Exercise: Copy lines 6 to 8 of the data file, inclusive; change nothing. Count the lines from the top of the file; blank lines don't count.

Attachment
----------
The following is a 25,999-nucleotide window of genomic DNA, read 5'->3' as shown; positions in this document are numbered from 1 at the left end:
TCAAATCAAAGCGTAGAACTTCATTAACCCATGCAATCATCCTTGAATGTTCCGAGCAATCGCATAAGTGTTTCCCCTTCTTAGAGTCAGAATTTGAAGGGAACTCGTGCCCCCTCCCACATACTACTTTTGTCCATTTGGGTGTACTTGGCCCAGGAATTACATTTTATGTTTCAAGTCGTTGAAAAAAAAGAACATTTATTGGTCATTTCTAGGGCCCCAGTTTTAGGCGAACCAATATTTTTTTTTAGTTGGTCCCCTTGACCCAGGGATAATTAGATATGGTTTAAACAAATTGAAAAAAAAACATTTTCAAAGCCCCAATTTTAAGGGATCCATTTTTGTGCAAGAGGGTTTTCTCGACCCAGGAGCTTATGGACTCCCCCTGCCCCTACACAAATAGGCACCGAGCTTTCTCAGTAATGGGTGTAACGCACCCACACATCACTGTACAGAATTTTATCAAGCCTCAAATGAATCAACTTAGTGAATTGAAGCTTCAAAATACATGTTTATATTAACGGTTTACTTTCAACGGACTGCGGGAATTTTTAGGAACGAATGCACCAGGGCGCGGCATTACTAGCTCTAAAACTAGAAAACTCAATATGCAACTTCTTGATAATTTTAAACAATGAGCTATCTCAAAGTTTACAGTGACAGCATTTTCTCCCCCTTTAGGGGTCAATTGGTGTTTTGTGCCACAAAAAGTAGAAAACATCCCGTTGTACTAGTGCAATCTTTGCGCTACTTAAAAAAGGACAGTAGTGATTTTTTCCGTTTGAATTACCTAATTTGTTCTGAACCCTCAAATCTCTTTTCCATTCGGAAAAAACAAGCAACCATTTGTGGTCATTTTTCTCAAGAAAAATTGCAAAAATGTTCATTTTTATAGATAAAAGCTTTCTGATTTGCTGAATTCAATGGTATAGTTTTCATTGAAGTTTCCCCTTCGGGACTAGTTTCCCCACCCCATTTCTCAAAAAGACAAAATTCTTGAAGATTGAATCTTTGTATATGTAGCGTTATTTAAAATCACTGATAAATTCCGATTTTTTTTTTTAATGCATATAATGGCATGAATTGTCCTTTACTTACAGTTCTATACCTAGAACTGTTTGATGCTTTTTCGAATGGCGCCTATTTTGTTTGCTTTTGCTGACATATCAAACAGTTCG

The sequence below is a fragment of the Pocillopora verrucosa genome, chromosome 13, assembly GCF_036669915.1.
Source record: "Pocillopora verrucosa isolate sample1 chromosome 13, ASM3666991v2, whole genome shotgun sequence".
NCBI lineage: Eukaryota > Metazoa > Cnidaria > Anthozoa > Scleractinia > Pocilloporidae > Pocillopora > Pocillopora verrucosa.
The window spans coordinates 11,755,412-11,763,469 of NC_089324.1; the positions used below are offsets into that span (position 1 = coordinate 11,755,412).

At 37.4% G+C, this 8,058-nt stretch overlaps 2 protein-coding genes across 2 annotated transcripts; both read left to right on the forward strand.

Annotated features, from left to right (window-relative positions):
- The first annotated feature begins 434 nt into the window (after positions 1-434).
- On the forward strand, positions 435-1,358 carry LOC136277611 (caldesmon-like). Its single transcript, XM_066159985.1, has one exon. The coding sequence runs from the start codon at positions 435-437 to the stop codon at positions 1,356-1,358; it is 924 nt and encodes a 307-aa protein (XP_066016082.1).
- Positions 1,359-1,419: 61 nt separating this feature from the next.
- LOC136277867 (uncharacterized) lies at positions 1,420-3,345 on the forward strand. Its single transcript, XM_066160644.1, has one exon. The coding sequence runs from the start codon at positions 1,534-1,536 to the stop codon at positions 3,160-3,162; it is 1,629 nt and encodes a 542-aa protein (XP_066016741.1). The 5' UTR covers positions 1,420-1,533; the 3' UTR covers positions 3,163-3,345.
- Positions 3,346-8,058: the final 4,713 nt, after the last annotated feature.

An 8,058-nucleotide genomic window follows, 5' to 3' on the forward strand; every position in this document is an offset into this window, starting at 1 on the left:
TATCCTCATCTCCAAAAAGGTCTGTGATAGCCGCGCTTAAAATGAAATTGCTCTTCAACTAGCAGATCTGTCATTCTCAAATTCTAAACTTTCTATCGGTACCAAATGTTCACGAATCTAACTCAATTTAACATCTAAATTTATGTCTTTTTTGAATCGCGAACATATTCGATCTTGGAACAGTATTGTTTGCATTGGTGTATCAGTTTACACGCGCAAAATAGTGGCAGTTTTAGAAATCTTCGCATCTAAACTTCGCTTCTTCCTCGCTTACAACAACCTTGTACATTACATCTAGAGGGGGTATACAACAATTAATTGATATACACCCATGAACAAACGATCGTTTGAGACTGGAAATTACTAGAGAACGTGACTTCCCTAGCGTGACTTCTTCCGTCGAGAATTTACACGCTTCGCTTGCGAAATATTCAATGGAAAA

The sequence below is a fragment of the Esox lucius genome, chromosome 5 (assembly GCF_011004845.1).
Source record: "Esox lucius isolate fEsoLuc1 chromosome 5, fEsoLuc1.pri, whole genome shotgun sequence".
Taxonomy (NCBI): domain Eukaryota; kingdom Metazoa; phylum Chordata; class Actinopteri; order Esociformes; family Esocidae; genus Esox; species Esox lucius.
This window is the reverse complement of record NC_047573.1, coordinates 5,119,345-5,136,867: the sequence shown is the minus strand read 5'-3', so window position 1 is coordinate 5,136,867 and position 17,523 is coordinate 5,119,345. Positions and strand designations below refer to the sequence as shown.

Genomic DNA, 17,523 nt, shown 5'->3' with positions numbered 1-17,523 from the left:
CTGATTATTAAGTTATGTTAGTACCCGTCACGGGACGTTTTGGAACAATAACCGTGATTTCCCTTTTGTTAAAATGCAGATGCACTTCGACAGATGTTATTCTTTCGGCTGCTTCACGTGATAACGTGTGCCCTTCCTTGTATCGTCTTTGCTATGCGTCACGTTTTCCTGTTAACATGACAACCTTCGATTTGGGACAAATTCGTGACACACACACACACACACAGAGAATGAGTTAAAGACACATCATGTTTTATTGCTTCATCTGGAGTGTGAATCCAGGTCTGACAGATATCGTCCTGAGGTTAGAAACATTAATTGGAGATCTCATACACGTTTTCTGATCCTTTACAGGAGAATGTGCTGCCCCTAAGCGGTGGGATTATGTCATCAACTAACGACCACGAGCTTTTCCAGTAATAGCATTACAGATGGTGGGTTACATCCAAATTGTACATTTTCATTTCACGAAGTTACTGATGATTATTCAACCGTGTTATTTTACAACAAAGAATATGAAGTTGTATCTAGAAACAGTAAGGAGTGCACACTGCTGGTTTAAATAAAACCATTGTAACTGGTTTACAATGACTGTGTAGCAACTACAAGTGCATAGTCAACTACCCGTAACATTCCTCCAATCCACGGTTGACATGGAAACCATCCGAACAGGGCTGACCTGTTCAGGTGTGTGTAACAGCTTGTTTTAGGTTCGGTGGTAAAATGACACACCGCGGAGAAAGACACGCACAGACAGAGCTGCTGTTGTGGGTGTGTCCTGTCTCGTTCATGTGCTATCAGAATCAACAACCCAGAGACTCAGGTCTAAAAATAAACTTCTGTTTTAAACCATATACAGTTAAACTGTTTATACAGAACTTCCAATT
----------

The window spans coordinates 11,755,412-11,763,469 of NC_089324.1; the positions used below are offsets into that span (position 1 = coordinate 11,755,412).

At 37.4% G+C, this 8,058-nt stretch overlaps 2 protein-coding genes across 2 annotated transcripts; both read left to right on the forward strand.

Annotated features, from left to right (window-relative positions):